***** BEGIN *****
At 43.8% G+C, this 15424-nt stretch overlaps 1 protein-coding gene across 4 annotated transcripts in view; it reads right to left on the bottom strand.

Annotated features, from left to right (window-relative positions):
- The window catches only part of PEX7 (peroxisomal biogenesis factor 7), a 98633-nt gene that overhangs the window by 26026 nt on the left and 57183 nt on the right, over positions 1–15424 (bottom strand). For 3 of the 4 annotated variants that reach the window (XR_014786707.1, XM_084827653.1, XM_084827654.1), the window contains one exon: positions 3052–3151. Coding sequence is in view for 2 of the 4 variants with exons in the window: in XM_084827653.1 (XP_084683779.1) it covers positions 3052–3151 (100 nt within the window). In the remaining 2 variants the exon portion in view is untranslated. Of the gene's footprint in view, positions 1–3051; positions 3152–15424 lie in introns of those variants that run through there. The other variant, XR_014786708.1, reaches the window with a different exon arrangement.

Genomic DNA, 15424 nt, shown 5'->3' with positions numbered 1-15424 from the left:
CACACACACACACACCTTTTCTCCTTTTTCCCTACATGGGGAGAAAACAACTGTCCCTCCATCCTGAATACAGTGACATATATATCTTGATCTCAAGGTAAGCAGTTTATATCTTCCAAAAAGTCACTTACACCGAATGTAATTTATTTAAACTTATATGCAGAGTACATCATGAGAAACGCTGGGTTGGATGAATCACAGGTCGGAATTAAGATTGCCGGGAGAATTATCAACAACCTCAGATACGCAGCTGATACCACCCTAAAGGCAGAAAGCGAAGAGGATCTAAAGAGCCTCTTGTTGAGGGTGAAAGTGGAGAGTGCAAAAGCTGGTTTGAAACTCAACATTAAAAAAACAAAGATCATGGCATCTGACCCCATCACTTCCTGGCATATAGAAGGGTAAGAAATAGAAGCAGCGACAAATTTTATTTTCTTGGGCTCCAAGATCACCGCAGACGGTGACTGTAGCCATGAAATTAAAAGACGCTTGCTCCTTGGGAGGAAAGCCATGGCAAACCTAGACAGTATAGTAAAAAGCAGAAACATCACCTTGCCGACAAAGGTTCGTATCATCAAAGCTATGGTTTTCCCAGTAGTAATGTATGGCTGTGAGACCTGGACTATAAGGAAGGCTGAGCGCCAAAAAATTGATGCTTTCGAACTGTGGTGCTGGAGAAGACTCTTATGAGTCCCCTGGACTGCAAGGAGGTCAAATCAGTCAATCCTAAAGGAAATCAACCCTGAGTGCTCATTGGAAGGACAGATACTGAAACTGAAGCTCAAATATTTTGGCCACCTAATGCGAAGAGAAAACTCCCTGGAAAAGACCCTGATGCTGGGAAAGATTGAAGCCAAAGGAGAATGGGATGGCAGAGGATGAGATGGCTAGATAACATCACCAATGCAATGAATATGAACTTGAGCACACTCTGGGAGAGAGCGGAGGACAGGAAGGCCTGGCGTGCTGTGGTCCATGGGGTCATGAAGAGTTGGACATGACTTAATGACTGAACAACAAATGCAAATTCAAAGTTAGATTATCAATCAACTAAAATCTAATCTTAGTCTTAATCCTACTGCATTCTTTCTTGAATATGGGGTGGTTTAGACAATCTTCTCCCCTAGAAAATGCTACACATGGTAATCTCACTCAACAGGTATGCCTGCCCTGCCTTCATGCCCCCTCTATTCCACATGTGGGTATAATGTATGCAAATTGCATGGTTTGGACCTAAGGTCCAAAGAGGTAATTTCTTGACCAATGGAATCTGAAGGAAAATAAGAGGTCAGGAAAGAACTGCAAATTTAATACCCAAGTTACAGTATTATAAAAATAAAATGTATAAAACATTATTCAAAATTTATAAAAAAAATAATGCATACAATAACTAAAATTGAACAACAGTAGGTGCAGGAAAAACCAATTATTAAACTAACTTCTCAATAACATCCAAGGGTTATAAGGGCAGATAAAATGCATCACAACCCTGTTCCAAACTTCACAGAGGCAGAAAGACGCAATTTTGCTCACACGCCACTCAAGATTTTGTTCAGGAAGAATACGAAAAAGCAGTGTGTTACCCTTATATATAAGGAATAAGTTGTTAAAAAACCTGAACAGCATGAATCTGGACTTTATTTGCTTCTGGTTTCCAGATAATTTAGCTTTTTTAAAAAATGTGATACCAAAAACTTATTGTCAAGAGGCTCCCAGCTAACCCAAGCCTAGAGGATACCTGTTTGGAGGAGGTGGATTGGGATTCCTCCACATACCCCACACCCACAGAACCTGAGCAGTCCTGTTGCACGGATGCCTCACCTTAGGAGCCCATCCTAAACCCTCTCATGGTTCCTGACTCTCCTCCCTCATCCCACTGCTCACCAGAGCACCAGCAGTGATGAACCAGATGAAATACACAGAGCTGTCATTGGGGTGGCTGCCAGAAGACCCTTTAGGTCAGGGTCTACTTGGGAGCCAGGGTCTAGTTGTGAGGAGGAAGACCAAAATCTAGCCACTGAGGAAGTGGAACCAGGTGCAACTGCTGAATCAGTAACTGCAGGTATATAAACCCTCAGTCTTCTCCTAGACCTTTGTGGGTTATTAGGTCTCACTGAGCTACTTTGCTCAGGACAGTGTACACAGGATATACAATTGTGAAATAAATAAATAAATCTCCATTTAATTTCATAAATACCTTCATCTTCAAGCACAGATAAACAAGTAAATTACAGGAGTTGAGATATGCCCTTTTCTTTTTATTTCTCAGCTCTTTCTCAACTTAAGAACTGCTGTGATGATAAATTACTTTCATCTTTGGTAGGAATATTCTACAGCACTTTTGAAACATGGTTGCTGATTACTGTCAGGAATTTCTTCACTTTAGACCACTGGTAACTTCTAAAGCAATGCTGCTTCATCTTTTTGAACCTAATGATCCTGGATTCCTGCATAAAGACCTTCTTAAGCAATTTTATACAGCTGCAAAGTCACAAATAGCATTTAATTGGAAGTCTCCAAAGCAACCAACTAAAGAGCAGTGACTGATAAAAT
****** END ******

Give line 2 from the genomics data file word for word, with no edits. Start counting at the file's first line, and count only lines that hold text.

Annotated features, from left to right (window-relative positions):